GUEST BLOG: Q&A With Memoir Author Dr. Azimuddin
Today he’s a medical doctor with a passion for surgery. But as a young boy, Khawaja Azimuddin spent two years in a civilian prisoner-of-war and refugee camp with his family, in the wake of the devastating Indo-Pakistani War of 1971.
Born in Dacca, East Pakistan (today’s Bangladesh), Dr. Azimuddin was the youngest of three children in a warm and loving family. With his mother working as a teacher and his father managing a jute mill, the family enjoyed a solid middle-class life. But when Bangladesh sought its independence from Pakistan in 1971, the Azimuddin family – and 93,000 other Pakistani civilians – suddenly found themselves prisoners of war.
Young Khawaja was just eight years old when his family was uprooted from their home in Dacca, and transported 1,200 miles away to a refugee/prisoner-of-war camp in neighboring India. Conditions in the camp were harsh, and amenities were few. Yet somehow the family not only survived the two-year ordeal but, amazingly, managed to keep their spirits high.
Dr. Azimuddin is now a gastro-intestinal surgeon in Houston, Texas, specializing in minimally-invasive and robotic surgery for colon cancer. And nearly 50 years after his childhood ordeal, Dr. Azimuddin has published his memoir, “The Boy Refugee: A Memoir From a Long-Forgotten War.” His goal, in part: to bring attention to the plight of refugees today.
Dr. Azimuddin kindly shared his memoir journey with us, from rough draft to finished product. I hope you’ll be inspired by both his personal journey and his memoir-writing advice!
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Q&A With Dr. Azimuddin:
Q: What was it that made you decide to share your story in a memoir? Did something specific happen that made you suddenly decide to start writing?
A: I had always thought it was a good story and worth writing about. Even as a teenager, I had written some notes with the help of my mother, and kept those with me all these years. A few years ago my son, who had heard about my story, started to write his bachelors’ thesis on the Bangladeshi genocide. This gave me further inspiration to finally write my story.
Q: It sounds like you describe some very difficult and painful times as a child. Did the process of telling the story as an adult give you any new insights into what happened, or help put any of it into a different perspective?
A: It certainly gave me some new perspectives. For example, I realized that this unfortunate event (the war) happened because one group of people was trying to enforce their views on the other group. Unfortunately, it was people from my country (Pakistan) who were the aggressors. When the Bengalis retaliated, my family was uprooted and we became refugees. What the Bengalis did was in retaliation for all the atrocities committed by people from my own side. So how could I blame the Bengalis for what they did to my family?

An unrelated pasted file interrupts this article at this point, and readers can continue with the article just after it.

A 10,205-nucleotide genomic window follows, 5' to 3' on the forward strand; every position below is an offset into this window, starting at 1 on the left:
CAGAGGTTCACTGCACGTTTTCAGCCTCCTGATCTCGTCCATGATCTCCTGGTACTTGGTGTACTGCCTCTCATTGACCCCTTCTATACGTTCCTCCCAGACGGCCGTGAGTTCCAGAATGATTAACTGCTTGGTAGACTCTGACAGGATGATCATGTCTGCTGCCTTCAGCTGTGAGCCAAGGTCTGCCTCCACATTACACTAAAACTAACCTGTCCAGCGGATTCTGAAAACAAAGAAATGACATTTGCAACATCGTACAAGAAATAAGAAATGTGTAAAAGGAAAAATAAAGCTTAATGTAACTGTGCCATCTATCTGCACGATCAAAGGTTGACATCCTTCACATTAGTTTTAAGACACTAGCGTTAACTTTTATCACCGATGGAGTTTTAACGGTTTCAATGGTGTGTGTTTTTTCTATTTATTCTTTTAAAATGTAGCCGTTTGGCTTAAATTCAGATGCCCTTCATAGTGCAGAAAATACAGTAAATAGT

Q: What is it you hope that readers will learn or take away from your book, or perhaps just understand better?
A: There were three parties to this war: the Pakistanis, the Bengalis, and the Indians. We were among the Pakistanis, and fought the war against the combined forces of India and Bangladesh.
Once the war was lost, the Bengalis came after us. And it was the Indians that saved us from the wrath of the Bengalis. Life is strange and by a strange twist of fate, our sworn enemy, the Indians, saved our lives. So never give up hope; you may get support from where you had least expected it.
Q: What was your writing process? Did you write every day, or only in odd moments? Did you use an editor, or run drafts by a writers’ group? What did you find most helpful to you in completing the book?
A: I wrote almost every day. At least, I thought about the book and the chapters every day. I would be going over it in my mind while driving the car or doing other chores. Then I would quickly write a memo to myself, and later put those notes in the appropriate chapter. I did use an English-language editor, as English is not my mother tongue. I also used a developmental editor.
Talking to people and interviewing them as background research for my book was the most helpful part. It gave me a view of events of the camp experience from other people’s perspectives. Also online research was very helpful. I got a lot of information about the events as they happened through the internet. It even helped me correct my sentences and improve my writing.
Q: What was the hardest part of writing the book, for you? What was the most gratifying?
A: The hardest part for me was finding a publisher. It took me a long time to search for publishers and query agents. I finally published my book through a hybrid publisher, which did not require submitting through an agent.
Most gratifying was actually talking to people who had lived through this same conflict, and visiting them to interview them about their own experiences. It was enjoyable to meet people who had been in the same camp with me, and learn additional details from them.
Q: What advice would you give to other would-be memoir writers? Do you have any suggestions or words of encouragement?
A: It’s a wonderful experience, and you would love it. It is a fulfilling and rewarding experience. I suggest that you almost daydream about your topic, and as thoughts come to your mind, just jot them down; otherwise, you will forget them.
Find Dr. Azimuddin’s memoir here via Amazon Associates link at Amazon.com! You can also listen to Dr. Azimuddin reading the first chapter in his own voice (embedded on the Amazon page).